Basically, electrostatic instruments are used only as voltmeters which can measure the voltages both in ac and dc circuits. The extension of range of electrostatic voltmeters can be done using,

- Resistance potential divider
- Capacitance potential divider

## Resistance Potential Divider :

Resistance potential divider is a highly noninductive resistance across which the voltage to be measured is applied. An electrostatic voltmeter with capacitance C is connected across a portion of resistor R. It can be used both for dc and ac voltages. The arrangement of the resistance potential divider is shown below.

#### In the above figure,- V
_{m} = Voltage under measurement. - R = Non-inductive resistance
- r = Resistance to which an electrostatic voltmeter is connected
- E = Electrostatic voltmeter
- C = Capacitance of an electrostatic voltmeter
- V
_{e} = Voltage across an electrostatic voltmeter

_{m}= Voltage under measurement._{e}= Voltage across an electrostatic voltmeterThe portion of the non-inductive resistance to which an electrostatic voltmeter is connected is called a multiplier. By varying the resistance r of the portion to which an electrostatic voltmeter is connected, the range of the electrostatic meter can be extended. As it can be used for both dc and ac circuits, we have,

### Multiplying Factor for DC Circuits :

Multiplying factor m is defined as the ratio of voltage under measurements to the voltage across an electrostatic voltmeter.

In dc circuits, as frequency is zero, the capacitive reactance is infinite (i.e., X_{C} = 1/0). Hence in dc circuits, the total impedance of the potential divider is R itself. From the above equation,

### Multiplying Factor for AC Circuits :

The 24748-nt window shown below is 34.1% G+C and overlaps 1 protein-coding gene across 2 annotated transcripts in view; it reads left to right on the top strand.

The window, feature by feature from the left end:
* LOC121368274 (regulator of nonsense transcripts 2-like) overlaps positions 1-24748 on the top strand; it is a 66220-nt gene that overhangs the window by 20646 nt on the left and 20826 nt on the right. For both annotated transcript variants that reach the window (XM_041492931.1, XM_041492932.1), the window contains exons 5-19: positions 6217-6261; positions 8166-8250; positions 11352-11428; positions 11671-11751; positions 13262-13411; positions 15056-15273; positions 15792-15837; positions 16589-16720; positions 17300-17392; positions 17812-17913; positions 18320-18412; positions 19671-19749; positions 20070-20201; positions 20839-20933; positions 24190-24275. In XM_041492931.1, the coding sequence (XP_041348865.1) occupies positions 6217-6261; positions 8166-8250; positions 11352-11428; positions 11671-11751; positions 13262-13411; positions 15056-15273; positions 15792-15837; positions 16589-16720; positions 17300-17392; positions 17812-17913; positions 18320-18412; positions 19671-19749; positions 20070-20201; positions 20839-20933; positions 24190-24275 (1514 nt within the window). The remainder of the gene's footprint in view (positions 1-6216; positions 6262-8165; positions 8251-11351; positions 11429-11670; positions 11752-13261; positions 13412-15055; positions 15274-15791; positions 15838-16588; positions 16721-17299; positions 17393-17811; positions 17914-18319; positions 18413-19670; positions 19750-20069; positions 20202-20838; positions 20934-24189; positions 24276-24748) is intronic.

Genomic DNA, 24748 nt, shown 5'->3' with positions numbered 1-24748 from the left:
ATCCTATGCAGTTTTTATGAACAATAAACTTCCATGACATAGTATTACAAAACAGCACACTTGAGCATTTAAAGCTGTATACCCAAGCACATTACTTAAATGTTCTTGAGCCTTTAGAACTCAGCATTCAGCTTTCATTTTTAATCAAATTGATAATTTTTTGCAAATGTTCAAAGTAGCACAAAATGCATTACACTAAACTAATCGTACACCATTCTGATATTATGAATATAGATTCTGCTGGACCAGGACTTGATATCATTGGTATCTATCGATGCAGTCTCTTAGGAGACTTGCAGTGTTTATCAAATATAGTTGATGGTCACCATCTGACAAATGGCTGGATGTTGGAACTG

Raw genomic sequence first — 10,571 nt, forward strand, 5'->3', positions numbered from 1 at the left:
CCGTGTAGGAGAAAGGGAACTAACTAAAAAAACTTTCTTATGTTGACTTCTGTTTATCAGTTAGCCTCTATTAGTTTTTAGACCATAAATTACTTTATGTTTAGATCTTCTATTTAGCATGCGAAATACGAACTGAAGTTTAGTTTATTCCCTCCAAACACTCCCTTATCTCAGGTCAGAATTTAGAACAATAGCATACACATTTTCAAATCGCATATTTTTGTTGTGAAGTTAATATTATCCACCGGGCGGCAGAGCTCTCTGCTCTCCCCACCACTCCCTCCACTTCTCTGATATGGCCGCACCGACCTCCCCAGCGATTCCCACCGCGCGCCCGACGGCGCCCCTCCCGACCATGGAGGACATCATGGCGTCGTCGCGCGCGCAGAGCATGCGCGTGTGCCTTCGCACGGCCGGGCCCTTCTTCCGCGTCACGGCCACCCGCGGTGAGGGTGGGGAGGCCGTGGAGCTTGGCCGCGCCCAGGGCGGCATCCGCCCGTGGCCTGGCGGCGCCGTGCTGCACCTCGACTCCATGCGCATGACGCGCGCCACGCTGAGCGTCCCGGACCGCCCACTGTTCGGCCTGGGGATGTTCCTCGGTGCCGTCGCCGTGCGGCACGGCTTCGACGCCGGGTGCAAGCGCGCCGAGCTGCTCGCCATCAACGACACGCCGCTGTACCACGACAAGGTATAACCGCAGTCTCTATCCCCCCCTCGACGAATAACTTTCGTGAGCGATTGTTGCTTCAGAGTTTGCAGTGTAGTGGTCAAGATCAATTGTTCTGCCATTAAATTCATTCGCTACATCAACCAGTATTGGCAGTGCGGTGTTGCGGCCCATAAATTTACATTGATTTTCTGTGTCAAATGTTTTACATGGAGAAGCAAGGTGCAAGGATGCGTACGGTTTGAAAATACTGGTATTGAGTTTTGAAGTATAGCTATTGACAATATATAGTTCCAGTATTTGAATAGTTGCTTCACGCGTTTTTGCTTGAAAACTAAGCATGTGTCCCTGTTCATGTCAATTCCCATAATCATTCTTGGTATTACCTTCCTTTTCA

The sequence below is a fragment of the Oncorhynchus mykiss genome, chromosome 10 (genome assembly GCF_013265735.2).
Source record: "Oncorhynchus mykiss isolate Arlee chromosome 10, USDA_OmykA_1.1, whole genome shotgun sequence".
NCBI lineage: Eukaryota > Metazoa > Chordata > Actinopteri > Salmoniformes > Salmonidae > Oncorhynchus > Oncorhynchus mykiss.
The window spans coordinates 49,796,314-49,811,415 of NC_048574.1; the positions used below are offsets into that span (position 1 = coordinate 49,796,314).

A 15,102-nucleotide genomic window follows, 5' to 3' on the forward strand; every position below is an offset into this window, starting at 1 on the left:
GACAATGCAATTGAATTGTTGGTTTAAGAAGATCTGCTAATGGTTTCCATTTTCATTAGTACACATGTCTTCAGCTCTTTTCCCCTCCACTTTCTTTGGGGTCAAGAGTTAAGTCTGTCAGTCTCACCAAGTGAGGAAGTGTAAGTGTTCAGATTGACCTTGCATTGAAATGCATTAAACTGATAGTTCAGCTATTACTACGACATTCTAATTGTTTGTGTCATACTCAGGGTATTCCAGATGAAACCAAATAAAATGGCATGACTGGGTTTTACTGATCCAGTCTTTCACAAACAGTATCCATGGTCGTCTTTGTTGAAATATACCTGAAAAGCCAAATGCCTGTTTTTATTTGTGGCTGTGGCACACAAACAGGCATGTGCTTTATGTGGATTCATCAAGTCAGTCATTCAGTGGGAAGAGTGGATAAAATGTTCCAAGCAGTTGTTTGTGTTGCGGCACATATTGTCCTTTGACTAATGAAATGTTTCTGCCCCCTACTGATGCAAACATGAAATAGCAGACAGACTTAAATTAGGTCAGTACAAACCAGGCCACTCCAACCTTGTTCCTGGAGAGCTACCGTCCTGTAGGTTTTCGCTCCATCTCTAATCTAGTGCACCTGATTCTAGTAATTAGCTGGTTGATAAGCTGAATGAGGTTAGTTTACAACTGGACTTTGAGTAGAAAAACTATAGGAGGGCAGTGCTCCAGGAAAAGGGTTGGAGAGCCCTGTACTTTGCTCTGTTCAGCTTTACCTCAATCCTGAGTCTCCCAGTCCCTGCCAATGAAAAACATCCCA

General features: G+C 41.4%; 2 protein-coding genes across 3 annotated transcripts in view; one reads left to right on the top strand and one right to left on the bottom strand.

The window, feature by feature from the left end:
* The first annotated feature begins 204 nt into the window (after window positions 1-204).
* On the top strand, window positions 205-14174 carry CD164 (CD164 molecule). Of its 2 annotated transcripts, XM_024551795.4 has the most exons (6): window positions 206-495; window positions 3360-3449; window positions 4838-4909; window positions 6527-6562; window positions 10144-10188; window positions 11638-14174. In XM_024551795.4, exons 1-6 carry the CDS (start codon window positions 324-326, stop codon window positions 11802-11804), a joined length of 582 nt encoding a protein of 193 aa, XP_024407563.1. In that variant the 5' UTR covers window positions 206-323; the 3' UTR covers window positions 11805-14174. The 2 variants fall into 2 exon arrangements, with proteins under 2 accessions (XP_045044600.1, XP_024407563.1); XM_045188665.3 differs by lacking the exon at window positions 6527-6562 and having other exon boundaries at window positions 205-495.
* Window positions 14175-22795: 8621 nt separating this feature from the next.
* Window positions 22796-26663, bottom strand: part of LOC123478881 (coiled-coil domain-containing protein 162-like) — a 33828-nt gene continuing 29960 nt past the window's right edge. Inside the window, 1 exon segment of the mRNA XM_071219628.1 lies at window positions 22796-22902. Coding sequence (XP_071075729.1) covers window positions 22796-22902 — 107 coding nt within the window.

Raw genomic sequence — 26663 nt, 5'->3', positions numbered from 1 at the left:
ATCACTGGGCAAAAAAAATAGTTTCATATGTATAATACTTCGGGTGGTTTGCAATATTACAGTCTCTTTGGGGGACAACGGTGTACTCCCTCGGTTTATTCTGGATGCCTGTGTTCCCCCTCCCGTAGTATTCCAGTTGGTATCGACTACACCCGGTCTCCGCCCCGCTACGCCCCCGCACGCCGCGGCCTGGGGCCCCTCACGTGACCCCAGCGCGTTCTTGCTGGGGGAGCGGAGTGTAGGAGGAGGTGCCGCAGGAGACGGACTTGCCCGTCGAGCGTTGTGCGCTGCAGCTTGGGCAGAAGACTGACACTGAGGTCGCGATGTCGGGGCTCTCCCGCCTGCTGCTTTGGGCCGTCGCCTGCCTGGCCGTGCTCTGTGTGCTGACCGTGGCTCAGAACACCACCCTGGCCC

In ac circuits, the resistance of the potential divider contains reactance along with the resistance. As resistance r and C are connected in parallel, the equivalent impedance is given by,

#### The total impedance of the potential divider is given by, So, the multiplying factor m (factor by which change in voltage due to potential divider) is given by, Magnitude of multiplying factor m is,

This type of method is mostly used for dc measurements and low voltage ac measurements. This method is not suitable for high voltages due to excessive power loss and the readings are affected by stray capacitance.

## Capacitance Potential Divider :

Capacitance potential divider can be used for ac voltages only. In this divider, capacitors are used for extension of the range of electrostatic voltmeters. These capacitors can be connected in two ways across an electrostatic voltmeter. A single capacitor is connected in series with the electrostatic voltmeter or a number of capacitors that are connected in series are present, to which the electrostatic voltmeter is connected in parallel.

### When Electrostatic Voltmeter is connected in Series with Capacitor C_{1} :

#### In the above figure,- C
_{1} = Capacitor - C
_{e} = Capacitance of an electrostatic voltmeter - V
_{m} = Voltage under measurement - V
_{e} = Voltage across an electrostatic voltmeter

As the capacitors C_{1} and C_{e} are connected in series, the equivalent capacitance C_{eq} is given by,
The total impedance of the capacitance potential divider is given by,
The impedance of the voltmeter is given by,
The multiplying factor is defined as the ratio of voltages of the potential divider to the voltage across the electrostatic voltmeter is given by,

_{1}= Capacitor_{e}= Capacitance of an electrostatic voltmeter_{m}= Voltage under measurement_{e}= Voltage across an electrostatic voltmeter### When Electrostatic Voltmeter is connected in Parallel Against a Combination of Series Capacitors :

#### In the above figure, C_{1}, C_{2},... C_{n} is the capacitors arranged in the circuit. Where,- C
_{e} = Capacitance of an electrostatic voltmeter - V
_{e} = Voltage across voltmeter - V
_{m} = Voltage under measurement

_{e}= Capacitance of an electrostatic voltmeter_{e}= Voltage across voltmeter_{m}= Voltage under measurementLet C_{s} be the equivalent capacitance of capacitor C_{1}, C_{2},...C_{n} connected in series. In the above figure, as capacitors C_{1} and C_{e} are connected in parallel, equivalent capacitance C_{eq} is given by,

*C*

_{eq}= C_{1}+ C_{2}